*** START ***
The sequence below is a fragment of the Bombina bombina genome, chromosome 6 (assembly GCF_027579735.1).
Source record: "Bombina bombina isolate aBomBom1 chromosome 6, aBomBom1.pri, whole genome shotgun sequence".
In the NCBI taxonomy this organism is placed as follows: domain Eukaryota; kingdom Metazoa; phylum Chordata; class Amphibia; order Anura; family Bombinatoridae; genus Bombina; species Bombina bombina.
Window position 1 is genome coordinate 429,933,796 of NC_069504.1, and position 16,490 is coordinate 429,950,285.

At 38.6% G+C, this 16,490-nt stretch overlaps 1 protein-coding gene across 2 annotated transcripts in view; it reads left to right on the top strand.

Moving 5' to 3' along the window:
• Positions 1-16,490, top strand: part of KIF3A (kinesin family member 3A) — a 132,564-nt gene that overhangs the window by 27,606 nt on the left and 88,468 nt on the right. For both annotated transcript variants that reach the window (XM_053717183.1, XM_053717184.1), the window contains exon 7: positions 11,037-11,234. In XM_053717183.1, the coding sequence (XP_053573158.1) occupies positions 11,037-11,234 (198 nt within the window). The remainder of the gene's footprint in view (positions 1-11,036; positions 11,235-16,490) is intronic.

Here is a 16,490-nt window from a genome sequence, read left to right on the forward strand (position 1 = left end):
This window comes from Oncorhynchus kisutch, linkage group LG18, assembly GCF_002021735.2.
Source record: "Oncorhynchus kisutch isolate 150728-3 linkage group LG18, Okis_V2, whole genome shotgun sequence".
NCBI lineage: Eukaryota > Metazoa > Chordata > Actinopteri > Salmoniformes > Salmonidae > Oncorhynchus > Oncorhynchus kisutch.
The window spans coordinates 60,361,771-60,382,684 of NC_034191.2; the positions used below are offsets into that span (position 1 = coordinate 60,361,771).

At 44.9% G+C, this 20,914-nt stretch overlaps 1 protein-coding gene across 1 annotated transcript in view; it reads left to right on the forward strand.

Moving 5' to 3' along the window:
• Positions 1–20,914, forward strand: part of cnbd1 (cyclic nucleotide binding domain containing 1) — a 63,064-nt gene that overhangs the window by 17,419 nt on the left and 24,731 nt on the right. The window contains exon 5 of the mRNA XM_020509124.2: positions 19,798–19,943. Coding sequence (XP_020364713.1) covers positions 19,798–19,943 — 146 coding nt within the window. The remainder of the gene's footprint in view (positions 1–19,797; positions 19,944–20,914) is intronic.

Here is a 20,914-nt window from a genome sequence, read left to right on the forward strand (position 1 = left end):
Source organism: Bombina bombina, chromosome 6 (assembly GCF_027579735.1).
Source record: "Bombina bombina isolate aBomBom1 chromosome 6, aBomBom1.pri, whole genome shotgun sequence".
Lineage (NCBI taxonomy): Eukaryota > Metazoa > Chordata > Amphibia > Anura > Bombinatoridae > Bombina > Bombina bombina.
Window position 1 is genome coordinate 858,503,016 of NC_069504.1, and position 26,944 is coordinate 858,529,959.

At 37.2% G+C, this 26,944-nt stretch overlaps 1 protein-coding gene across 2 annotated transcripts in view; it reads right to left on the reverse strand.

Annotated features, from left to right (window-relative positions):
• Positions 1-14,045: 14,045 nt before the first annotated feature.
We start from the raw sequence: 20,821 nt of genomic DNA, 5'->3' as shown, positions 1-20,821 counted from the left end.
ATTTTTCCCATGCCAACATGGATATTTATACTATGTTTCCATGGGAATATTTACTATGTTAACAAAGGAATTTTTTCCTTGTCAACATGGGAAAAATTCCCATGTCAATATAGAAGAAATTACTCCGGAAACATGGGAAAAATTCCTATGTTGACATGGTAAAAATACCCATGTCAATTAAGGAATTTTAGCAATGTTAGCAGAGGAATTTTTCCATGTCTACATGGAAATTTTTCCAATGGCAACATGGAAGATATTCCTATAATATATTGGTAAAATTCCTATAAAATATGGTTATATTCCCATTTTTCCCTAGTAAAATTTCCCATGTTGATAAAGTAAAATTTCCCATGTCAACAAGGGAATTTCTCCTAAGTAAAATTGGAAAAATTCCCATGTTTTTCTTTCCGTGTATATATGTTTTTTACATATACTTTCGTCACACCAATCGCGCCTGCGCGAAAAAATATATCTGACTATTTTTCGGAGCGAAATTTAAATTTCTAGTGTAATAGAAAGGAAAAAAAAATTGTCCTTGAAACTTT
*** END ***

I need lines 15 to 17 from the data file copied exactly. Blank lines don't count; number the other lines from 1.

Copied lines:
• Positions 1–20,914, forward strand: part of cnbd1 (cyclic nucleotide binding domain containing 1) — a 63,064-nt gene that overhangs the window by 17,419 nt on the left and 24,731 nt on the right. The window contains exon 5 of the mRNA XM_020509124.2: positions 19,798–19,943. Coding sequence (XP_020364713.1) covers positions 19,798–19,943 — 146 coding nt within the window. The remainder of the gene's footprint in view (positions 1–19,797; positions 19,944–20,914) is intronic.

Here is a 20,914-nt window from a genome sequence, read left to right on the forward strand (position 1 = left end):
Source organism: Bombina bombina, chromosome 6 (assembly GCF_027579735.1).